From Six Degrees of Separation to

art.syWhether your goal is to start an art collection, expand your collection, discover a new artist, or simply to keep up with everything there is to know about your friends on Facebook, the soon-to-go-live startup website is worth a look. So you want to be an art collector? You have been thinking about purchasing your first piece of artwork (and I do not mean the Starry Night print you purchased from…), but you do not know where, when, why, how much, what, or how to proceed. Maybe you are a veteran collector, for profit or not, and are looking to expand your collection. Let do the work for you.

Created by Carter Cleveland, a Princeton University computer science engineer, and backed by a handful of today’s most influential players in the social media, fine arts, and technology industries, is the newest and potentially most powerful addition to a collector’s and artist’s networking toolkit. Don’t believe me? Maybe you’ll believe some of its investors and advisers including the CEO of Google, Eric Schmidt, Twitter creator, Jack Dorsey, the owner of Gagosian Gallaries, Larry Gagosian, former executive at Christie’s Auction House, Sebastian Cwilich, and the CEO of Pandora, Joe Kennedy, just to name a few. If you are a new, online startup, it is safe to say THOSE are the names you want associated with your project. So now that we have established just how popular is among the big wigs in the industry, let’s figure out why.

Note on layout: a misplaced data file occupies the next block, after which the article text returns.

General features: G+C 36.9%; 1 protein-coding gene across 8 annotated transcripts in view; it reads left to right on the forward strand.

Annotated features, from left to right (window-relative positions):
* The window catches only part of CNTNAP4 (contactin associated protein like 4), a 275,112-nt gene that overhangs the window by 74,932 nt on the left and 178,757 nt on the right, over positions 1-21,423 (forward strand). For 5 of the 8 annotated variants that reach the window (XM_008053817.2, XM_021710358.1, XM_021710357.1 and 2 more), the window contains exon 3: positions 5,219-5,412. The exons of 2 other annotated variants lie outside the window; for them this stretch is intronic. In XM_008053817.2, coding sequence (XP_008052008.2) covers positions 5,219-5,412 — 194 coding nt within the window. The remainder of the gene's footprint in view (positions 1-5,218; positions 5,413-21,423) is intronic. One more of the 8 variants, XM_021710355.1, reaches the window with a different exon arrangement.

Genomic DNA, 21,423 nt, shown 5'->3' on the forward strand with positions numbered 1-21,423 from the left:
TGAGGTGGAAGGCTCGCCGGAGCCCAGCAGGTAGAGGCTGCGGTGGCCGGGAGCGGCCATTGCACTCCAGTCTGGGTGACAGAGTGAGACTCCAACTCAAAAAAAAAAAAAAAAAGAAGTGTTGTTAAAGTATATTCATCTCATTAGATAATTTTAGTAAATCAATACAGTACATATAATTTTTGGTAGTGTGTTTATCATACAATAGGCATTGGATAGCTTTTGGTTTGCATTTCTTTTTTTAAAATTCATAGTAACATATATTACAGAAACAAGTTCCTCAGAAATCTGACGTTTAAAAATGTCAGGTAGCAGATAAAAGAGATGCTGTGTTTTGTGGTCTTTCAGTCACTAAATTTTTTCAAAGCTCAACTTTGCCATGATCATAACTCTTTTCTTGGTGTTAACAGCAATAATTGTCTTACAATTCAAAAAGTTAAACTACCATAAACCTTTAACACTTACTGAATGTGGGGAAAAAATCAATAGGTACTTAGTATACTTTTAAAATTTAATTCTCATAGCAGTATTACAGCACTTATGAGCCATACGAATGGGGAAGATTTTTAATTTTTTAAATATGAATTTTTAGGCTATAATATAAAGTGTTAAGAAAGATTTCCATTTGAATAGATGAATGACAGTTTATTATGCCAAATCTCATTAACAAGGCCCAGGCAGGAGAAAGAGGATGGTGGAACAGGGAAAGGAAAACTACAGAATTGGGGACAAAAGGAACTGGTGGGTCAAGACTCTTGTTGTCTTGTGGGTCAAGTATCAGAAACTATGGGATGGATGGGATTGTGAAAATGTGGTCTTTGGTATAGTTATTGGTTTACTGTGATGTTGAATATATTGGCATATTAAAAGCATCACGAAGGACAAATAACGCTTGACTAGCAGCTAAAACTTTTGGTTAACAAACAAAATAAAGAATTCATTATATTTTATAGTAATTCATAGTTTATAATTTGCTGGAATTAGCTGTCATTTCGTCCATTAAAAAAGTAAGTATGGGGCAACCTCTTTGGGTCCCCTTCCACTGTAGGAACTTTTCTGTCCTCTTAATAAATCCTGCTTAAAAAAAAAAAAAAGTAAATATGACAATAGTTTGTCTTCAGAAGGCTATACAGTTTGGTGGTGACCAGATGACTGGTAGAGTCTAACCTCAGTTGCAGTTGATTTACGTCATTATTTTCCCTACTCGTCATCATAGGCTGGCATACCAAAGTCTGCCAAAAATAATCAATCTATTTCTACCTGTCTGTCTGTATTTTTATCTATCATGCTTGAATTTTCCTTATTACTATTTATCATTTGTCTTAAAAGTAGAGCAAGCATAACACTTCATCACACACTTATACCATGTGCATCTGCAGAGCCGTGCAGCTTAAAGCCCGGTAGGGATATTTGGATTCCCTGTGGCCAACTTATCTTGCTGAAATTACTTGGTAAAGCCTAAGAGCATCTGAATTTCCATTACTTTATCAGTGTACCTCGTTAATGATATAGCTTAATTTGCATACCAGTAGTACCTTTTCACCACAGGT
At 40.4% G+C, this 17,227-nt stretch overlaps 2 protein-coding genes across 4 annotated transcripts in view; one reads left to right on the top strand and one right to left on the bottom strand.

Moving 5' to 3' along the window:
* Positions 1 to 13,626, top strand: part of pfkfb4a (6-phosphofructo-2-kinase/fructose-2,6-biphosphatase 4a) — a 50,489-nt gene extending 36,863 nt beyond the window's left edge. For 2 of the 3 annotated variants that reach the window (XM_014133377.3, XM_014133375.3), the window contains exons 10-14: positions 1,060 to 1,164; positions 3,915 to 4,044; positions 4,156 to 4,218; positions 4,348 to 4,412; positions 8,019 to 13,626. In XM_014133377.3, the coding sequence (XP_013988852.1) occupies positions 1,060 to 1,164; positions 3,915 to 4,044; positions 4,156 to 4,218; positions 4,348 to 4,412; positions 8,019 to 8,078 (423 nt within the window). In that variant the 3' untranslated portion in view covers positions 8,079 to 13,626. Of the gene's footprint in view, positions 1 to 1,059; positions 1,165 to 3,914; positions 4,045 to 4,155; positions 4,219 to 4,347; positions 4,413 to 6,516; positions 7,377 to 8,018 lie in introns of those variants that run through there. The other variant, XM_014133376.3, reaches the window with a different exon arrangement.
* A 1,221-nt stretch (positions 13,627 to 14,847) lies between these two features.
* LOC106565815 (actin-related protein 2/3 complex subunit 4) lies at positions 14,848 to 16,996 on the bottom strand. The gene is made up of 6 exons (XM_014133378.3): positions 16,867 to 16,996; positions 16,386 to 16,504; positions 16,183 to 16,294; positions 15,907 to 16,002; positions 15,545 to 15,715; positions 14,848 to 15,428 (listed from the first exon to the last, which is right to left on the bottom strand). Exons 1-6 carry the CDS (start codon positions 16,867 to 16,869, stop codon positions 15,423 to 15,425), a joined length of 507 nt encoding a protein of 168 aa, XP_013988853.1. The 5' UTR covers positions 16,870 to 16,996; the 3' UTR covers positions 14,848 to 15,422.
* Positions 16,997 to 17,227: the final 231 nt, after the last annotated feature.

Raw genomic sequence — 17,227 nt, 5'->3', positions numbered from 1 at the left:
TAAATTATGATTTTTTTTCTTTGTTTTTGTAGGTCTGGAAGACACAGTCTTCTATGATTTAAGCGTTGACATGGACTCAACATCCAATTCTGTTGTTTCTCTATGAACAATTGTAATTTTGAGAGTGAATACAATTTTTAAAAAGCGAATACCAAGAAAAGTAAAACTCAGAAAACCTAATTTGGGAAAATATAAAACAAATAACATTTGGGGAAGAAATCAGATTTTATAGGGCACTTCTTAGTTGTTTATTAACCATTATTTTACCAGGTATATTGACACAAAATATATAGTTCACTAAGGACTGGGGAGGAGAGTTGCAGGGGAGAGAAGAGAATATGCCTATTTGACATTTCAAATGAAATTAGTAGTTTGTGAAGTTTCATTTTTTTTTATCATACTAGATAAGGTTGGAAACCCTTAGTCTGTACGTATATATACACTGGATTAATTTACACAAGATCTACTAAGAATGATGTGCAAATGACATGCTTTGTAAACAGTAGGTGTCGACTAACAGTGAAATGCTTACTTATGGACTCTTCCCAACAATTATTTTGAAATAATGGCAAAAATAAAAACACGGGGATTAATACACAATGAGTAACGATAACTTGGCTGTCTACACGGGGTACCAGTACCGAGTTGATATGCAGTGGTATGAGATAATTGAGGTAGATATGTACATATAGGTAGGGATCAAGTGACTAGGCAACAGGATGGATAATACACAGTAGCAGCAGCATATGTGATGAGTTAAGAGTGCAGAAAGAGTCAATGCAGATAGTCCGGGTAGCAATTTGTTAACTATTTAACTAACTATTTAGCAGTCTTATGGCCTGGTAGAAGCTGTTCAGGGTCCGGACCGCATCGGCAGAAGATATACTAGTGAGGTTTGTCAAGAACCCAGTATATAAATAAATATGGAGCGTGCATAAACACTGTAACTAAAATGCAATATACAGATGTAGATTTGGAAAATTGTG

If you have ever used Pandora to search for a song or musician, you are already familiar with “genome technology” and how will perform. What differentiates from the rest is the Art Genome Project. A simple search for a painting will return not just the desired title, but additional works of art related to the original search recommended for you by yours truly, Each work in the collection is classified by various characteristics such as asking price, genre, theme, colors, period and “ism” to connect it with other paintings in the database. A search for one painting will generate a list of paintings that share similar classifications, exposing users to artists and paintings they may not have been familiar with. Linking with Facebook and Twitter, users can share their searches and discoveries with others, educating a wider audience and strengthening the presence of art online.

For example, a search for Max Ernst’s surrealist painting The Couple in Lace would return not only the painting itself, but information on Ernst, the painting, its location, paintings of other Dadaists and Surrealists, paintings of couples by other artists, and paintings whose creators were influenced by the work and style of Ernst. Note well, is geared more toward lesser-known and on-the-rise artists (sorry, Ernst) because its users are likely to be beginner collectors with smaller price ranges.

For each work of art, will provide the specifics for contacting the gallery or the artist (where possible) to begin a conversation and facilitate a purchase. Making collectors of those who previously could not or did not know where to begin is just the beginning of what has to offer us.

Since its initial launch last November, hype has only grown. The collection itself is still in development and has yet to go live, but you can visit its website to register for your official invitation to join what could be the most extravagantly marketed and led, online network making fine art accessible to the masses. Will you RVSP?